Design Node.js Backend Architecture like a Pro

Node.js is a perfect framework for developing backend services. It is also a favorite solution in the industry for applications whose size ranges from an enterprise to a small personal project. But, in its simplicity lies a big challenge i.e. to find a better way of writing our application code. In this blog, I am going to take you on a journey to figure out a better solution and in the end, you will have added my experience to yourself.

I would like to mention that almost everywhere node application is developed on top of another framework i.e. Express.js, which is also a simple routing solution for http. Now, the important question is, how to figure out a better way of arranging the files and our codebase, such that the project becomes easy to manage and also incorporate the good programming principles.

From my experience over the years working on Node.js applications, I have found the following aspects to be considered for a better solution:

  • Type Safety
  • Separation of Concern
  • Feature Encapsulation
  • Better Error Handling
  • Better Response Handling
  • Better Promise Management
  • Robust Unit Tests
  • Simple Deployability

To achieve all these aspects in the project, I have iterated a lot over the years and now, I feel that I have found an optimum solution. My team here at AfterAcademy has open-sourced the backend project architecture for everyone to get benefit from our experiences.

This is the GitHub repository for the project: https://github.com/afteracademy/nodejs-backend-architecture-typescript .

You will find the instruction for running this application in the repository README.md and I welcome you to give it a try.

Before we start to explore these topics, let me emphasize one very important aspect of backend development. When we start with a frontend project like React or Express(templates) then we are tempted to create a unified backend and frontend codebase. From my experience, I have found the unified codebase becomes very difficult to manage when the products of a company start to diverse. Many different websites get developed to cater to these varied use-cases and then the backend is required to address all of them.

So, what I recommend is to keep the backend application independent from any frontend. The frontend like websites and the mobile app can call the APIs of the common backend for the services. This open-source project repository does the same.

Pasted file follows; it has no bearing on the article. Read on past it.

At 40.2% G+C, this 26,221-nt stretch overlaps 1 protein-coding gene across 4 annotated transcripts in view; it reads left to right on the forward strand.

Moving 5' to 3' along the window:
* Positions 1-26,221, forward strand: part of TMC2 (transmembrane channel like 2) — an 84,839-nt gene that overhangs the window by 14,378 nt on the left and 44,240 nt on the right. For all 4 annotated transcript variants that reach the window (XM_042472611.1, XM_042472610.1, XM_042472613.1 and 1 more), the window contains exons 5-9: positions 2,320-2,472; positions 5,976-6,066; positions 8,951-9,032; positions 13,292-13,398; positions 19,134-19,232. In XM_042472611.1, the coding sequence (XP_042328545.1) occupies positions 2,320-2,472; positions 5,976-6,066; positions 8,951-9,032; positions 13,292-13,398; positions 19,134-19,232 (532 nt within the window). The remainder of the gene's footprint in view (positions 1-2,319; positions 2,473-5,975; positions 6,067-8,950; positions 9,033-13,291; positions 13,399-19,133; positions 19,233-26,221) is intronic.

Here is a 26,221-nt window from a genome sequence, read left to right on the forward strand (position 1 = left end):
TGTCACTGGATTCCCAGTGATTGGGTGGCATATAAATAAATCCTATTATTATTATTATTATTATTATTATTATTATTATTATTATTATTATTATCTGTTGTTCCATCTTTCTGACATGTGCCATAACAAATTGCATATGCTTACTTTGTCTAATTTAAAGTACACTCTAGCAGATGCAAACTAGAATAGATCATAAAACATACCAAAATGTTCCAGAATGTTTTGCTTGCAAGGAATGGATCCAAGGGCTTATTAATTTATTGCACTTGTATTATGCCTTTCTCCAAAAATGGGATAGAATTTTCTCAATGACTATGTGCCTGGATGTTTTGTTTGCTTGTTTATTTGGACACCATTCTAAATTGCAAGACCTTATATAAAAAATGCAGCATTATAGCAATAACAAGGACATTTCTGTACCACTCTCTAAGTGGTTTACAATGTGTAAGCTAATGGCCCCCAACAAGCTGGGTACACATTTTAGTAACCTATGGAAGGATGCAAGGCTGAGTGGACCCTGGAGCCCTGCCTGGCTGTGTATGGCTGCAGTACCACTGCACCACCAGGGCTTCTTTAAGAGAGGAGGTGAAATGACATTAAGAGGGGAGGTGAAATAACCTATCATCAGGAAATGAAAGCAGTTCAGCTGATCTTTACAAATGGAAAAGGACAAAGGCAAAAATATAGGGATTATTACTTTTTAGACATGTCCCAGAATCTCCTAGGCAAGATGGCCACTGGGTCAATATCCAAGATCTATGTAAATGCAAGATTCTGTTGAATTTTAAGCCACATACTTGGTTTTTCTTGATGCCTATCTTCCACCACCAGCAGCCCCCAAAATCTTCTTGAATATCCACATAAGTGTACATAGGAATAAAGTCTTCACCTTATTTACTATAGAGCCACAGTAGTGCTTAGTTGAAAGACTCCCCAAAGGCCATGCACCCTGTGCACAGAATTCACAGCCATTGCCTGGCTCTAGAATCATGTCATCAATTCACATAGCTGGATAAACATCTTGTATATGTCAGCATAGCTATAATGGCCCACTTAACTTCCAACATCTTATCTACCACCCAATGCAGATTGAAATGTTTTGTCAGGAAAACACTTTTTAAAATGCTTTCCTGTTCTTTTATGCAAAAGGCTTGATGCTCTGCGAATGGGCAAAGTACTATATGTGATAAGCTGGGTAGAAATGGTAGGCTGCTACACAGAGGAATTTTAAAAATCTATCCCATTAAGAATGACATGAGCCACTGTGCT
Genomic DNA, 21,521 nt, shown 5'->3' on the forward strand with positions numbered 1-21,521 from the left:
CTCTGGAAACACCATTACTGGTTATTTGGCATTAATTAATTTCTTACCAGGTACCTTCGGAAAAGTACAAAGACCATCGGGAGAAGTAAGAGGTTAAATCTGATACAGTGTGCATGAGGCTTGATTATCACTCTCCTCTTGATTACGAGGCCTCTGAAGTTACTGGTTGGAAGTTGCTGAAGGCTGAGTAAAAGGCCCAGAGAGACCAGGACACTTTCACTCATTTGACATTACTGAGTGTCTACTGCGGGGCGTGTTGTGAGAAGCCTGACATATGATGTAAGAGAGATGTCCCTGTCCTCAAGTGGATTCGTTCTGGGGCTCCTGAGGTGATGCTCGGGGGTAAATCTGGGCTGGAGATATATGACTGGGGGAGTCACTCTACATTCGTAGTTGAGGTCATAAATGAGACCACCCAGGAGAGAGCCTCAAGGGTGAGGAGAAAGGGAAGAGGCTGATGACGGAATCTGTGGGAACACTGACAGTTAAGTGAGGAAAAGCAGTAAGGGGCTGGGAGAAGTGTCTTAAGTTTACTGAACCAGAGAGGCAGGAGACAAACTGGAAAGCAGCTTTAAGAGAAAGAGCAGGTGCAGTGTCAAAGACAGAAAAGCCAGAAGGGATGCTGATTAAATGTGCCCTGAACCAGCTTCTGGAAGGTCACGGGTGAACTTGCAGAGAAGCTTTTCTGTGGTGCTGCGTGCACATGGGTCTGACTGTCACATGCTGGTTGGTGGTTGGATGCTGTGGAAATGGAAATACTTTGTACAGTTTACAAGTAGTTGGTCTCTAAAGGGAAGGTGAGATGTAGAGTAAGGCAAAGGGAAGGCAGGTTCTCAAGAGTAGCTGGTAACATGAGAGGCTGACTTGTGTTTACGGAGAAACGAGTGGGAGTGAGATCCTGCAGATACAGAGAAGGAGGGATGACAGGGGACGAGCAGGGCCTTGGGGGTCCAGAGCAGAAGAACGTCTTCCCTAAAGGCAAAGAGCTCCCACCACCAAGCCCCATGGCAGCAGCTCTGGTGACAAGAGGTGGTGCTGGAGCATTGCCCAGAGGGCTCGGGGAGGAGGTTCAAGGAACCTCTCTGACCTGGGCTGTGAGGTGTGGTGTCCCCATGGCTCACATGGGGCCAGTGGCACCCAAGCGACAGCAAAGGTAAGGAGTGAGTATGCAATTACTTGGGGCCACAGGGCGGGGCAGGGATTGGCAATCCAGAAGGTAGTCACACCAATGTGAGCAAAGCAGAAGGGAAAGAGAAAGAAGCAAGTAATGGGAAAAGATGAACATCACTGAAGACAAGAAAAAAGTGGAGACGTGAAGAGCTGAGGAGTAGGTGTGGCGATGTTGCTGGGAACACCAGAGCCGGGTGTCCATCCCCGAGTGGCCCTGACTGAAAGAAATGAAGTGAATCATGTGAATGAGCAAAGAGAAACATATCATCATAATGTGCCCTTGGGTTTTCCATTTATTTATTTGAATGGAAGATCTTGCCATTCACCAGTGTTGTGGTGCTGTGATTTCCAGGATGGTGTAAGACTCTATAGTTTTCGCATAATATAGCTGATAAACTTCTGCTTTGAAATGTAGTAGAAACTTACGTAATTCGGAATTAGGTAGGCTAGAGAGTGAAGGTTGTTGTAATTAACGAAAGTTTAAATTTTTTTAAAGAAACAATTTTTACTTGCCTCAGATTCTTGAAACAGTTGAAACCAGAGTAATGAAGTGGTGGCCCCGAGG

Now, let me explain each of these aspects in brief.

Type Safety

I have seen some critical bugs reported during the application runtime. Most of the time the bug involved calling a function with wrong parameters. Although it can be solved by rigorous unit tests, but let's face it, we can not assure 100% test coverage and even then 100% cases being considered. So, it can turn out to be a million-dollar mistake. When I switched to TypeScript from plain Javascript then this problem got resolved. Here is an example to demonstrate this:

We have a function in plain Javascript:

const calculate = ({ price, discount }) => {
    return price - discount * price;
}

const payment = calculate(100, 0.1);
console.log(payment) // logs NaN

This is an error as we called the function with non-supportive parameters. The IDE like vscode was also not able to point out the mistake because intellisense did not work great for Javascript.

Let's see what would have been the result in Typescript:

src/server.ts:5:22 - error TS7031: Binding element 'price' implicitly has an 'any' type.
5 const calculate = ({ price, discount }) => {
                       ~~~~~
src/server.ts:5:29 - error TS7031: Binding element 'discount' implicitly has an 'any' type.
5 const calculate = ({ price, discount }) => {
                              ~~~~~~~~
src/server.ts:9:32 - error TS2554: Expected 1 arguments, but got 2.
9 const payment = calculate(100, 0.1);
                                 ~~~
Found 3 errors.

The typescript build fails with a very verbose message. The vscode also shows the error while writing the code on the exact line. This is very convenient and enhances productivity immensely.

So, the correct code in TypeScript:

interface Invoice { 
    price: number,
    discount: number 
};

const calculate = ({ price, discount }: Invoice): number => {
    return price - discount * price;
}

const payment = calculate(<Invoice>{ price: 100, discount: 0.1 });
console.log(payment) // logs 90